Once the day started to cool we ventured down to the coast to Lepe Country Park. Years ago I established another meadow area at this site, although in this case it was from a deep ploughed cereal field, it is now a SINC (Site of Importance for Nature Conservation) for its wildflower community. Creating grasslands of real wildlife value is relatively easy and gets quick results, helping to redress the massive loss of these habitats. Planting trees is much more popular, despite the fact that it will probably take hundreds of years for them to achieve significant value for wildlife. As anyone who manages open habitat will know trees will colonise and grow quite happily without encouragement. In fact colonising trees are one of the threats to herb-rich grasslands.

However we were on the beach, looking at beach species. Stabilised sand and shingle has its own specialist plants, one of which is sea spurge.

sea spurge

sea spurge

Rather more attractive is the yellow-horned poppy.

yellow-horned poppy

yellow-horned poppy

The long pods which give this poppy its name can be seen in this shot.

It was getting late and there were lots of small moths flying about, in the end I managed to get a picture of one, it was a Pyralid moth, quite a common one found in a variety of dry habitats, called Homoeosoma sinuella.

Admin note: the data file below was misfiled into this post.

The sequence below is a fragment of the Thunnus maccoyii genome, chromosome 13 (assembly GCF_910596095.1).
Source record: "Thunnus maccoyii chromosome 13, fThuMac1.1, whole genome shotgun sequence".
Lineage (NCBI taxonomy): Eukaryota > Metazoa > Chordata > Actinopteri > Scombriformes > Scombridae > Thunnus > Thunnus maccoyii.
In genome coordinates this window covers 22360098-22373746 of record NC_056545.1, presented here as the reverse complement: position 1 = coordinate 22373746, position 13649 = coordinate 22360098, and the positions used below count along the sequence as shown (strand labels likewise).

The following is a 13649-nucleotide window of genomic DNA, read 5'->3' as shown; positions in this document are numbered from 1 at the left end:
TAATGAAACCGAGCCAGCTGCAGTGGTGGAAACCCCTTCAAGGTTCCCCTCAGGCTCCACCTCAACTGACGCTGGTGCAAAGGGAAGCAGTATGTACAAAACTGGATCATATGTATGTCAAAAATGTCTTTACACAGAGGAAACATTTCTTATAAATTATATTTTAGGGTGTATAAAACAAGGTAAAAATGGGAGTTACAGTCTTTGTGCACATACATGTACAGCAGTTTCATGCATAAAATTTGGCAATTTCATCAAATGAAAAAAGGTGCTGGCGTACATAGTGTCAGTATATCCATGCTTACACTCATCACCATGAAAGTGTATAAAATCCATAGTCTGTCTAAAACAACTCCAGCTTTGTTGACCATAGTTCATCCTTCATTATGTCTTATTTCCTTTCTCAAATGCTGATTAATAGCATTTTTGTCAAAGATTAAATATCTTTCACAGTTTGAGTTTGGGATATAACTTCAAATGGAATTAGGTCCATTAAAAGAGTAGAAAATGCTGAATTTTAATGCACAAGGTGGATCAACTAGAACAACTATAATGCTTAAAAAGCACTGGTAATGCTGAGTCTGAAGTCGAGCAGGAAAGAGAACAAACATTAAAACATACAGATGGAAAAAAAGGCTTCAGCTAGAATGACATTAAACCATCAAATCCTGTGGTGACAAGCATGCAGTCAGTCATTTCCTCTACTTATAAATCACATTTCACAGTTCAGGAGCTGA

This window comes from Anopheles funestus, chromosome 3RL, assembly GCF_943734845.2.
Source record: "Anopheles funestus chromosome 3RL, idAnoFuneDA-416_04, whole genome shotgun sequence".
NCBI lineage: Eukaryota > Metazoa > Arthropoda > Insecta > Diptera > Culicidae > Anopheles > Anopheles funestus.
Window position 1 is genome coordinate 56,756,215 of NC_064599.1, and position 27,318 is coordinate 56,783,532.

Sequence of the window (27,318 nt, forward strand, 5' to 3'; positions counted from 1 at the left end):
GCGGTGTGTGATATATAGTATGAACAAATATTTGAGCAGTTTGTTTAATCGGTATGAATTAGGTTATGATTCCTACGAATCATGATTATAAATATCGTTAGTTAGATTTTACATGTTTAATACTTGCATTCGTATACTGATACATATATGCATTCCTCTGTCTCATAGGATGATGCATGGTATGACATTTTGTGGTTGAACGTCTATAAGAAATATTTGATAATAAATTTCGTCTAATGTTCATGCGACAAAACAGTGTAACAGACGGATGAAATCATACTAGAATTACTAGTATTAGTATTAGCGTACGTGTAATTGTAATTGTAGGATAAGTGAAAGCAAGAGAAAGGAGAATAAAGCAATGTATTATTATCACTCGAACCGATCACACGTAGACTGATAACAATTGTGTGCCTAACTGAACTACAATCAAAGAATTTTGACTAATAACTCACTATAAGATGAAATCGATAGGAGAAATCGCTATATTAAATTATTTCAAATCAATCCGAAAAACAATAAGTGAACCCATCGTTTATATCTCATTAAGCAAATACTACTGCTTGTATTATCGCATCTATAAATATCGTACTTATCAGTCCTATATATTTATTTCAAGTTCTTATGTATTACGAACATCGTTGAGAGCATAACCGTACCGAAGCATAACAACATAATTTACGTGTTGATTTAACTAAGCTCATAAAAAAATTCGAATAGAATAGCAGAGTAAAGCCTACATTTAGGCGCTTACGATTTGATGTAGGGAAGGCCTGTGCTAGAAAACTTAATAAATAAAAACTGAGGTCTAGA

Homoeosoma sinuella

Homoeosoma sinuella

Off the beach an adult gannet was flying about, quite a regular sight in The Solent these days.

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30 Days Wild – Day 24: Wild in the Garden

Gardens are also habitats, domesticated but at the same time with potential to be wild. They are very diverse and cover a large area when totalled together, but they are also dynamic, styles of gardening change over time and with changes of ownership. So however good for wildlife they might become they are individually precarious places for wildlife. An example of this is the change that happened to the garden of my former home, after twenty years something of a wildlife haven with breeding grass snake and slow worm, the new owners filled the pond, laid the whole to grass and fenced it to allow their dogs to roam safely. This is not to say that having a wildlife garden for twenty years was a waste of time. Lots of species will have benefited and most will have spread out to new homes and they will mostly have been species that are good at moving around to have got to my garden in the first place.